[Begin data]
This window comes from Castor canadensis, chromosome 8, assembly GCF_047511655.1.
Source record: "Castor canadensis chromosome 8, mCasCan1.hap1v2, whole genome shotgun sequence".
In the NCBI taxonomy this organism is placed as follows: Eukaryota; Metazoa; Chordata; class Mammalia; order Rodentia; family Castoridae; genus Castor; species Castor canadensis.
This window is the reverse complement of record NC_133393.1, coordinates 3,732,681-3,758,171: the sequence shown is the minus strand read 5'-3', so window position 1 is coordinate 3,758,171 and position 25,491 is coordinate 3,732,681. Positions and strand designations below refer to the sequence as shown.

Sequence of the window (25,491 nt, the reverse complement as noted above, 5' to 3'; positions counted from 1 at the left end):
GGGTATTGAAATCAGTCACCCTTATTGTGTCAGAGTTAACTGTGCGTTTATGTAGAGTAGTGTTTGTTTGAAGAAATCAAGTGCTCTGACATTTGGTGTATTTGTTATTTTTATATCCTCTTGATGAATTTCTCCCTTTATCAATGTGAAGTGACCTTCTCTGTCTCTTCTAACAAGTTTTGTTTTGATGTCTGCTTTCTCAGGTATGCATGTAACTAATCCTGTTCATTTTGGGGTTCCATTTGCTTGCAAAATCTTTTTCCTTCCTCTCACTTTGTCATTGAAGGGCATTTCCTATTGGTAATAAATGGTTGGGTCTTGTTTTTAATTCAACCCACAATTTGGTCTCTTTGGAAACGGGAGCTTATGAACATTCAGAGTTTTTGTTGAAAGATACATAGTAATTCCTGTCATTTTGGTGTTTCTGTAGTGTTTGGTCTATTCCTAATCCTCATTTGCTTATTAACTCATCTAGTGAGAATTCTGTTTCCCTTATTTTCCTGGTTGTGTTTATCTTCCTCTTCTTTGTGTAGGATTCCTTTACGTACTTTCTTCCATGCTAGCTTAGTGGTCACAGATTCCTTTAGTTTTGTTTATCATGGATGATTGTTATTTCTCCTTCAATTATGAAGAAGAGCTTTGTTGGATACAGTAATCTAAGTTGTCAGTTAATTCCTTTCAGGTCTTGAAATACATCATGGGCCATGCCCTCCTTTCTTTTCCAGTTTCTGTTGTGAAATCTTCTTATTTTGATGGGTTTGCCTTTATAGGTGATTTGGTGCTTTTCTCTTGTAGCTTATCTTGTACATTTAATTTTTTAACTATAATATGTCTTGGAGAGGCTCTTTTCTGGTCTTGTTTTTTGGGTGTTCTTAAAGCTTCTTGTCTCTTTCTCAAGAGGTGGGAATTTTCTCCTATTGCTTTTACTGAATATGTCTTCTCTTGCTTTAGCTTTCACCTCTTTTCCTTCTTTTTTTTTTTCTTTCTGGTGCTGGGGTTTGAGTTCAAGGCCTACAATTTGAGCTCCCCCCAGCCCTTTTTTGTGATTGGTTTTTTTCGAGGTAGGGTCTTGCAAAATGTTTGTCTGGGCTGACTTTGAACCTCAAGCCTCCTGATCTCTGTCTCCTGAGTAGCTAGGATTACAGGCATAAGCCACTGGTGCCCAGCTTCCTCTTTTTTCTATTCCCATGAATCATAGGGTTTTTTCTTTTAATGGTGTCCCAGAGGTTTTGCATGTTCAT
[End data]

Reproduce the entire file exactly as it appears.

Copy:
This window comes from Castor canadensis, chromosome 8, assembly GCF_047511655.1.
Source record: "Castor canadensis chromosome 8, mCasCan1.hap1v2, whole genome shotgun sequence".
In the NCBI taxonomy this organism is placed as follows: Eukaryota; Metazoa; Chordata; class Mammalia; order Rodentia; family Castoridae; genus Castor; species Castor canadensis.
This window is the reverse complement of record NC_133393.1, coordinates 3,732,681-3,758,171: the sequence shown is the minus strand read 5'-3', so window position 1 is coordinate 3,758,171 and position 25,491 is coordinate 3,732,681. Positions and strand designations below refer to the sequence as shown.

Sequence of the window (25,491 nt, the reverse complement as noted above, 5' to 3'; positions counted from 1 at the left end):
GGGTATTGAAATCAGTCACCCTTATTGTGTCAGAGTTAACTGTGCGTTTATGTAGAGTAGTGTTTGTTTGAAGAAATCAAGTGCTCTGACATTTGGTGTATTTGTTATTTTTATATCCTCTTGATGAATTTCTCCCTTTATCAATGTGAAGTGACCTTCTCTGTCTCTTCTAACAAGTTTTGTTTTGATGTCTGCTTTCTCAGGTATGCATGTAACTAATCCTGTTCATTTTGGGGTTCCATTTGCTTGCAAAATCTTTTTCCTTCCTCTCACTTTGTCATTGAAGGGCATTTCCTATTGGTAATAAATGGTTGGGTCTTGTTTTTAATTCAACCCACAATTTGGTCTCTTTGGAAACGGGAGCTTATGAACATTCAGAGTTTTTGTTGAAAGATACATAGTAATTCCTGTCATTTTGGTGTTTCTGTAGTGTTTGGTCTATTCCTAATCCTCATTTGCTTATTAACTCATCTAGTGAGAATTCTGTTTCCCTTATTTTCCTGGTTGTGTTTATCTTCCTCTTCTTTGTGTAGGATTCCTTTACGTACTTTCTTCCATGCTAGCTTAGTGGTCACAGATTCCTTTAGTTTTGTTTATCATGGATGATTGTTATTTCTCCTTCAATTATGAAGAAGAGCTTTGTTGGATACAGTAATCTAAGTTGTCAGTTAATTCCTTTCAGGTCTTGAAATACATCATGGGCCATGCCCTCCTTTCTTTTCCAGTTTCTGTTGTGAAATCTTCTTATTTTGATGGGTTTGCCTTTATAGGTGATTTGGTGCTTTTCTCTTGTAGCTTATCTTGTACATTTAATTTTTTAACTATAATATGTCTTGGAGAGGCTCTTTTCTGGTCTTGTTTTTTGGGTGTTCTTAAAGCTTCTTGTCTCTTTCTCAAGAGGTGGGAATTTTCTCCTATTGCTTTTACTGAATATGTCTTCTCTTGCTTTAGCTTTCACCTCTTTTCCTTCTTTTTTTTTTTCTTTCTGGTGCTGGGGTTTGAGTTCAAGGCCTACAATTTGAGCTCCCCCCAGCCCTTTTTTGTGATTGGTTTTTTTCGAGGTAGGGTCTTGCAAAATGTTTGTCTGGGCTGACTTTGAACCTCAAGCCTCCTGATCTCTGTCTCCTGAGTAGCTAGGATTACAGGCATAAGCCACTGGTGCCCAGCTTCCTCTTTTTTCTATTCCCATGAATCATAGGGTTTTTTCTTTTAATGGTGTCCCAGAGGTTTTGCATGTTCAT